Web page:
Our female lead is Apollonia, played by Apollonia (pronounced “Apple own ya’”). For some reason she’s left New Orleans, bypassed Nashville, and opted out of going to either New York or LA to start her music career. Maybe it’s some sort of Minneapolis in the 80s thing I’m missing, but I suspect she just threw a dart at a map. In any case, she finds herself broke and trying to get her big break at the same club as The Kid. He does his hottest creepy weirdo impersonation and woos fair lady’s heart.

Honestly, it’s been a long time since I’ve seen chemistry this bad, and the middle school level acting and script doesn’t help. For their first date he pulls a horrible prank on her, the second he shows her his parents making out before taking her down to his love nest in the basement of said parents’ house (I can’t make this up), and the third one he smacks her. To give an idea of how hot their banter is, here’s a sample piece of seductive dialogue:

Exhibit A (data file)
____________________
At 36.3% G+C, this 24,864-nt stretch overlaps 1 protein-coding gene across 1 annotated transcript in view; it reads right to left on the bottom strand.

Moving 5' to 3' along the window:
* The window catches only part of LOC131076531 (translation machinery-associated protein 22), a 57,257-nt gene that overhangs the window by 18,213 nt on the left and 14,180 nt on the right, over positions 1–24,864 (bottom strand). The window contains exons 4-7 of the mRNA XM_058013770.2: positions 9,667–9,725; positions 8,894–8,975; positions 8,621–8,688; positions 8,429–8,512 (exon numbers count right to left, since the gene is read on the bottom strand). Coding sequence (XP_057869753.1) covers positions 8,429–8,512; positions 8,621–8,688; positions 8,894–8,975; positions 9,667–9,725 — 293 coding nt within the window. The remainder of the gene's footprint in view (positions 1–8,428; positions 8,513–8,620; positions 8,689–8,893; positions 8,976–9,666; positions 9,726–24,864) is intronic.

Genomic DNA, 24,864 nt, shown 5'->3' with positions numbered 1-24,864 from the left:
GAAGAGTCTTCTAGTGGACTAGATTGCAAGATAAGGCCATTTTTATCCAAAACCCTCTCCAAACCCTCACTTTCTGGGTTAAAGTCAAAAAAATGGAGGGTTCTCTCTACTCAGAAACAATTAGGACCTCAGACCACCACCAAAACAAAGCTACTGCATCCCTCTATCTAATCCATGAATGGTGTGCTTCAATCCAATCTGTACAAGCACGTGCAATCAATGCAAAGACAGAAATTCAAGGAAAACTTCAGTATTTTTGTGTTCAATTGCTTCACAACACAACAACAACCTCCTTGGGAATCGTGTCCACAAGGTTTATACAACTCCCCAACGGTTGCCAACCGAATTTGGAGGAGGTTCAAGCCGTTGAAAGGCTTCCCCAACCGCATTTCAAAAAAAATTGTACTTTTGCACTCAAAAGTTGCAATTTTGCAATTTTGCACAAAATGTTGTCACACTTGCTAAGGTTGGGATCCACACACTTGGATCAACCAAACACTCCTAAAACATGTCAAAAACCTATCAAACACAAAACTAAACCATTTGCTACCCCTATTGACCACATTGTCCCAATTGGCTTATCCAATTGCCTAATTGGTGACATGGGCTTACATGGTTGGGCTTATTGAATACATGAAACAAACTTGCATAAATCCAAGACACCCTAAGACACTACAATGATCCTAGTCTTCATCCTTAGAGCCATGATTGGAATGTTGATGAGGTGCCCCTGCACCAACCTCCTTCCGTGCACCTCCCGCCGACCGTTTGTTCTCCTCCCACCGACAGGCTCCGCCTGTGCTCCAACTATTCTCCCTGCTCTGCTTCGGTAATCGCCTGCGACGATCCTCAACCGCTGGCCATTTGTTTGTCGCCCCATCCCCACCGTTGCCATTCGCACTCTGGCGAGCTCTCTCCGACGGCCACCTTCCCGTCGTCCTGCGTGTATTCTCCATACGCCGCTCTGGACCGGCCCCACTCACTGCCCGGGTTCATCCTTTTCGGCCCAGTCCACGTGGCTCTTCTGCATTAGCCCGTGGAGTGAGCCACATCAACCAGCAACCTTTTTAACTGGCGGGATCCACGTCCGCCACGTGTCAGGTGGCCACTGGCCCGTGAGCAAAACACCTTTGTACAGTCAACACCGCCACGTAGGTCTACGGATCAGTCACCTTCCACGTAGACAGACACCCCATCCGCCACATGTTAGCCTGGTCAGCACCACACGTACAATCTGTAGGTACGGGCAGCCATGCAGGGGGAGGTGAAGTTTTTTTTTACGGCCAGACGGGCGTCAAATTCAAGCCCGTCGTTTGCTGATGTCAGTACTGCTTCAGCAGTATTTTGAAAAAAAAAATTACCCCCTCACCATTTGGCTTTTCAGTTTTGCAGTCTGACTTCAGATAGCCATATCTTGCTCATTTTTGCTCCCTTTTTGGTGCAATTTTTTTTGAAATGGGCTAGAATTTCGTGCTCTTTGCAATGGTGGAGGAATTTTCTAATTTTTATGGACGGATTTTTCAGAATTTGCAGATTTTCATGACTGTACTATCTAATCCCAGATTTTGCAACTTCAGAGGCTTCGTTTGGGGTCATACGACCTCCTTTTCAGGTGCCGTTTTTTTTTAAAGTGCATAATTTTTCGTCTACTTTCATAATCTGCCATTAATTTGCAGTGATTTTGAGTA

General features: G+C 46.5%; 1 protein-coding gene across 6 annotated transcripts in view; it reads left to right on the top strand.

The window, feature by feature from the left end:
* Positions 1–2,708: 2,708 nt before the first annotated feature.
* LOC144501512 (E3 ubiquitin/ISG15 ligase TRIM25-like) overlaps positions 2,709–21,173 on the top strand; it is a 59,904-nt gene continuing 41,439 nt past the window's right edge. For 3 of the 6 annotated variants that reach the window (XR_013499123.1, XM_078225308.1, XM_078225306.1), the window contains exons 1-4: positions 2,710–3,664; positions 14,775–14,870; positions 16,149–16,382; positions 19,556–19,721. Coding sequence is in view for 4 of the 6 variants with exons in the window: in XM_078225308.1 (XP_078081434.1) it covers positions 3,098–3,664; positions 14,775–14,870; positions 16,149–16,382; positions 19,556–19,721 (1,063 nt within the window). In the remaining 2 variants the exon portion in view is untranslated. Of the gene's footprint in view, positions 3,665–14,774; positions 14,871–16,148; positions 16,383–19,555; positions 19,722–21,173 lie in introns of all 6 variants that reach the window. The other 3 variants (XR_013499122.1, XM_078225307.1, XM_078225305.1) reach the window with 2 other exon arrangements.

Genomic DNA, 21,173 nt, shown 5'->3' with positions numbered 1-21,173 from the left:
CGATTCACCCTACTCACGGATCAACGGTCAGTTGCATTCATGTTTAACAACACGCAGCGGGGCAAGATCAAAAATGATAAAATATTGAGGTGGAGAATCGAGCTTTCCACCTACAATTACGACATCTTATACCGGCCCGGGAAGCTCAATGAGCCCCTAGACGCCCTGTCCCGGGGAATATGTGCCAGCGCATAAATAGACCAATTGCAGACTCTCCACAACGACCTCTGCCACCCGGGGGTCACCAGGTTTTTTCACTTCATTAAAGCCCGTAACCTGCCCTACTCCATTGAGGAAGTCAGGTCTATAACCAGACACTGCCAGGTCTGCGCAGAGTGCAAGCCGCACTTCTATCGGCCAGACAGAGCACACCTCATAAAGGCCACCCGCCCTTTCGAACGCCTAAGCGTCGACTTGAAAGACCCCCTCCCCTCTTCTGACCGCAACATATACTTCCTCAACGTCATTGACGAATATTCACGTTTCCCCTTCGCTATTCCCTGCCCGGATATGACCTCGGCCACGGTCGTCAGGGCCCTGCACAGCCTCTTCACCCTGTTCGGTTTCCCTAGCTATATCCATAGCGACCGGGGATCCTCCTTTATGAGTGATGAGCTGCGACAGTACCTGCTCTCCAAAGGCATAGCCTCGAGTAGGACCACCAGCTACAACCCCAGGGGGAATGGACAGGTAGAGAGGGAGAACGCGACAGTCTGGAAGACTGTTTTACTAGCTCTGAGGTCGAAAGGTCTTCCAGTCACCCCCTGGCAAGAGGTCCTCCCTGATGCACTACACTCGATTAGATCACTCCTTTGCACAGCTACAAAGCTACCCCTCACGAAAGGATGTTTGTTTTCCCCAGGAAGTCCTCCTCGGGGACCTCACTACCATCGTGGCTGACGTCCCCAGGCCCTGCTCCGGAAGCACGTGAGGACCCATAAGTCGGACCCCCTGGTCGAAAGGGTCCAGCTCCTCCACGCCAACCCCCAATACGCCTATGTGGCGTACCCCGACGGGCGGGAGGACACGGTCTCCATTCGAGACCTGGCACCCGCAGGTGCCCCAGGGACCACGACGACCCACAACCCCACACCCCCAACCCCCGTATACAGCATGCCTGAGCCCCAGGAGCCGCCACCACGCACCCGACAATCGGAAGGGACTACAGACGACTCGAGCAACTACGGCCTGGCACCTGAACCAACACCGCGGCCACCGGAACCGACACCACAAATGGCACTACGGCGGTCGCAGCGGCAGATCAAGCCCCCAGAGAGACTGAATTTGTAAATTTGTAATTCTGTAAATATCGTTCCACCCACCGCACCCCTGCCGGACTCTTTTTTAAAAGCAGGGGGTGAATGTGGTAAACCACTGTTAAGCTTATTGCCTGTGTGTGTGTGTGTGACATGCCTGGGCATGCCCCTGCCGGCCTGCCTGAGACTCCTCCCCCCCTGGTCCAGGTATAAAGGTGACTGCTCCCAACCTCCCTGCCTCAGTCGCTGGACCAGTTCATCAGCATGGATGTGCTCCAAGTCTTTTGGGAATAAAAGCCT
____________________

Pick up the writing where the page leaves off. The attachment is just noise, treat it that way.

“Who gave it to you?” “A person.” “Male or female?” “Huh?” “You’re lying, I can tell just by your reaction you’re lying. So you gave it to me, it’s not yours anymore.”


But, wait, what about the rest of the movie? Well, almost no one can act (Clarence Williams III is the exception), there are leaps of logic so big you’d need an Olympic gold medalist to jump them, the writing isn’t only awful but repetitive (and I’m not talking just about the flashbacks), and while I realize technically the directing is probably worse it’s the jumpy editing that really stands out… which is the problem.